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Slide guitar - acoustics question
Can anyone explain this slide guitar technique?
1) Lightly damp a single guitar string at, say, half its length to get
the harmonic pitch an octave above the open string pitch (ie,
interfering with the fundamental and odd modes of vibration),
2) Replace your damping finger with a steel slide at the same damping
pressure, and slide it up the neck to some point along the neck.
The result is the expected ascending glissando from the beginning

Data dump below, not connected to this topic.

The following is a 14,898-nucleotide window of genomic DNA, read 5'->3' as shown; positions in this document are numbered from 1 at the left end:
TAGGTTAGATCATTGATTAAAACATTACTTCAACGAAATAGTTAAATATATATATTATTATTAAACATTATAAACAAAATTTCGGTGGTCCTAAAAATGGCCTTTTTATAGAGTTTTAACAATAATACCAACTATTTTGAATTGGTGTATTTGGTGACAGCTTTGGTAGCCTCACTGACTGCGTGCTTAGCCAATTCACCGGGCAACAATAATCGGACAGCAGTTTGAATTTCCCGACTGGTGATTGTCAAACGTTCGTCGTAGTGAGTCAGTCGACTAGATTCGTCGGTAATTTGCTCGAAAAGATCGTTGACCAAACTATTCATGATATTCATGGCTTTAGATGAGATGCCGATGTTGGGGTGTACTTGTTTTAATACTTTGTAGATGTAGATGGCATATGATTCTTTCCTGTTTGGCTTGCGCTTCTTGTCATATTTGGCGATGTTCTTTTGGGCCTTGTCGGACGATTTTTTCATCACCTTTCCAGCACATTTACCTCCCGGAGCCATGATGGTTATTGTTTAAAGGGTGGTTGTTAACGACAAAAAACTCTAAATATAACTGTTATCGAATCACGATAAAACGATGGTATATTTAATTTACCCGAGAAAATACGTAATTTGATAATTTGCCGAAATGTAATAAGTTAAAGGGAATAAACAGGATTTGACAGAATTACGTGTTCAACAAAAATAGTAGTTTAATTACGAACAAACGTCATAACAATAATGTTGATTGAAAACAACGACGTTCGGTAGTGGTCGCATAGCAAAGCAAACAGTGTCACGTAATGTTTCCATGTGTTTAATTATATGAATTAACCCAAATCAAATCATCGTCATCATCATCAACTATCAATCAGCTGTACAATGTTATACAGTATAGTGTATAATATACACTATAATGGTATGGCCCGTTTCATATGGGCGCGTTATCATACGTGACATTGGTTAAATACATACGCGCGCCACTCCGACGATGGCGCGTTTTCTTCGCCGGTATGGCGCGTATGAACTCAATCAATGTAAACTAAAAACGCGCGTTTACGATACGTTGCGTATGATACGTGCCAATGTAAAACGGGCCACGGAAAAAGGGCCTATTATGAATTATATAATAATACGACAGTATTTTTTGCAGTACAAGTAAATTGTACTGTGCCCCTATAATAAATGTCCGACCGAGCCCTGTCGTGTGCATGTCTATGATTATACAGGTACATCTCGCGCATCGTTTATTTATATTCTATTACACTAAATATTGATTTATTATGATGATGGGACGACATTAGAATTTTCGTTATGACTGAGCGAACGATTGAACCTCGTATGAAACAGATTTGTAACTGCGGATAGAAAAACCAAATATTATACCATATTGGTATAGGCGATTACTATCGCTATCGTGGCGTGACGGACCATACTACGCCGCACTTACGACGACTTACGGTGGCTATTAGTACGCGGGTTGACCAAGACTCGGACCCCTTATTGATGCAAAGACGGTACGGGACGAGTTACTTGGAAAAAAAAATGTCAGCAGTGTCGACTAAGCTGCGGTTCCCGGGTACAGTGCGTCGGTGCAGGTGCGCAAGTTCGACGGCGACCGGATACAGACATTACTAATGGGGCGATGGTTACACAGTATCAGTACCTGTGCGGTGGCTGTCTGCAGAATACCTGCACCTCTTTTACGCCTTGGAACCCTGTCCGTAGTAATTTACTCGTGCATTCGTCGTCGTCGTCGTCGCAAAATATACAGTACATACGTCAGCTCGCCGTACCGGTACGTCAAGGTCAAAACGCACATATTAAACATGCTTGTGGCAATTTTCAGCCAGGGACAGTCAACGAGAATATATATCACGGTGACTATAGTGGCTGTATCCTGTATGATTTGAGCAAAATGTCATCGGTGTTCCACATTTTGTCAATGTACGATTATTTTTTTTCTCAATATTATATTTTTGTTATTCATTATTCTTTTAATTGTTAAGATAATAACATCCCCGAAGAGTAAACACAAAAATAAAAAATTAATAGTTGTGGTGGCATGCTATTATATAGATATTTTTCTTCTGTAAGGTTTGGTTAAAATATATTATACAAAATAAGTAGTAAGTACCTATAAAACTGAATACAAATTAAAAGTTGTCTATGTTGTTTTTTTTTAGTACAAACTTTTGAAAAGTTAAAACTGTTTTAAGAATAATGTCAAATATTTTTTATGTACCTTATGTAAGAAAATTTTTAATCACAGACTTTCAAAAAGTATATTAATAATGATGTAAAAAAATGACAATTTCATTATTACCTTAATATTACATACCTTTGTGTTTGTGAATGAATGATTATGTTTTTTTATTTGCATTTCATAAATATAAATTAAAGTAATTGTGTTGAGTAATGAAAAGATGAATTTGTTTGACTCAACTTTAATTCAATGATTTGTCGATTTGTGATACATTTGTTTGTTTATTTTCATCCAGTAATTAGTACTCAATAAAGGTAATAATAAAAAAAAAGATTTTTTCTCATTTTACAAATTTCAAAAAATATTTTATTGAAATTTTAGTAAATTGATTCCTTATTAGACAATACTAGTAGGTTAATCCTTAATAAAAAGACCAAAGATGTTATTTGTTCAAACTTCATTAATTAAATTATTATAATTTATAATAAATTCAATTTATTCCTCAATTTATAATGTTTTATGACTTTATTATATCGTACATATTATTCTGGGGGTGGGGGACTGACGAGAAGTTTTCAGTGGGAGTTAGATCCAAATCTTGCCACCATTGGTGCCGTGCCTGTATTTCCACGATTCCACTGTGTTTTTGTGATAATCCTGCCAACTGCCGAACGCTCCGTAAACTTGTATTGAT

harmonic pitch to the pitch at the end of the glide, but also a fainter
descending glissando that moves at the same speed and distance as the
stronger ascending glissando. The downward glissando is easily audible
with practice - more so if the rising harmonics are filtered out - and
is also clearly visible on a spectrogram.
My students and their teacher have two questions:
1) if the slide really maintains the same pressure as the original
damping finger, then theoretically its movement doesn't change the
length of the string or the fundamental, but must instead be interfering
with different vibration modes as it slides upward. So how does it
produce a (chromatic) glissando?
2) what accounts for the descending glissando?
Thanks for any insights.